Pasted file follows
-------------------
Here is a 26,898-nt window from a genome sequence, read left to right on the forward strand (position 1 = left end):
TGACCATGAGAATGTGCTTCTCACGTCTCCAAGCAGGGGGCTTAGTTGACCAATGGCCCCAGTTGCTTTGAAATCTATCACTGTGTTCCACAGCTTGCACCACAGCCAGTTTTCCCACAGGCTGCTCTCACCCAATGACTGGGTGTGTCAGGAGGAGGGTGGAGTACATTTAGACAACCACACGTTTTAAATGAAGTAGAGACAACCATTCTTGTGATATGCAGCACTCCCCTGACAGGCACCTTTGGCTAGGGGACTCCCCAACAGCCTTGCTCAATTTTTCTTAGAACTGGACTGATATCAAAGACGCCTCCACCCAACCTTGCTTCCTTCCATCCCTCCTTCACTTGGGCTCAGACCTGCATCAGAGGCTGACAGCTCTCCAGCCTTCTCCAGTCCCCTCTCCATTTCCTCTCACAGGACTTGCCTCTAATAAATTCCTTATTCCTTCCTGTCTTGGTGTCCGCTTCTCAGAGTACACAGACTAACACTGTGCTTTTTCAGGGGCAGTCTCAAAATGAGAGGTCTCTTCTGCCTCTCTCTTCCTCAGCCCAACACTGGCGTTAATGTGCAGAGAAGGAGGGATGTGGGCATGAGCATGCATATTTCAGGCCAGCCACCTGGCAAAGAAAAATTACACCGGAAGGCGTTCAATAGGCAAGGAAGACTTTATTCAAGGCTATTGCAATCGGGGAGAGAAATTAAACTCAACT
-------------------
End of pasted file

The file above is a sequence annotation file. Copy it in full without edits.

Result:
Here is a 26,898-nt window from a genome sequence, read left to right on the forward strand (position 1 = left end):
TGACCATGAGAATGTGCTTCTCACGTCTCCAAGCAGGGGGCTTAGTTGACCAATGGCCCCAGTTGCTTTGAAATCTATCACTGTGTTCCACAGCTTGCACCACAGCCAGTTTTCCCACAGGCTGCTCTCACCCAATGACTGGGTGTGTCAGGAGGAGGGTGGAGTACATTTAGACAACCACACGTTTTAAATGAAGTAGAGACAACCATTCTTGTGATATGCAGCACTCCCCTGACAGGCACCTTTGGCTAGGGGACTCCCCAACAGCCTTGCTCAATTTTTCTTAGAACTGGACTGATATCAAAGACGCCTCCACCCAACCTTGCTTCCTTCCATCCCTCCTTCACTTGGGCTCAGACCTGCATCAGAGGCTGACAGCTCTCCAGCCTTCTCCAGTCCCCTCTCCATTTCCTCTCACAGGACTTGCCTCTAATAAATTCCTTATTCCTTCCTGTCTTGGTGTCCGCTTCTCAGAGTACACAGACTAACACTGTGCTTTTTCAGGGGCAGTCTCAAAATGAGAGGTCTCTTCTGCCTCTCTCTTCCTCAGCCCAACACTGGCGTTAATGTGCAGAGAAGGAGGGATGTGGGCATGAGCATGCATATTTCAGGCCAGCCACCTGGCAAAGAAAAATTACACCGGAAGGCGTTCAATAGGCAAGGAAGACTTTATTCAAGGCTATTGCAATCGGGGAGAGAAATTAAACTCAACT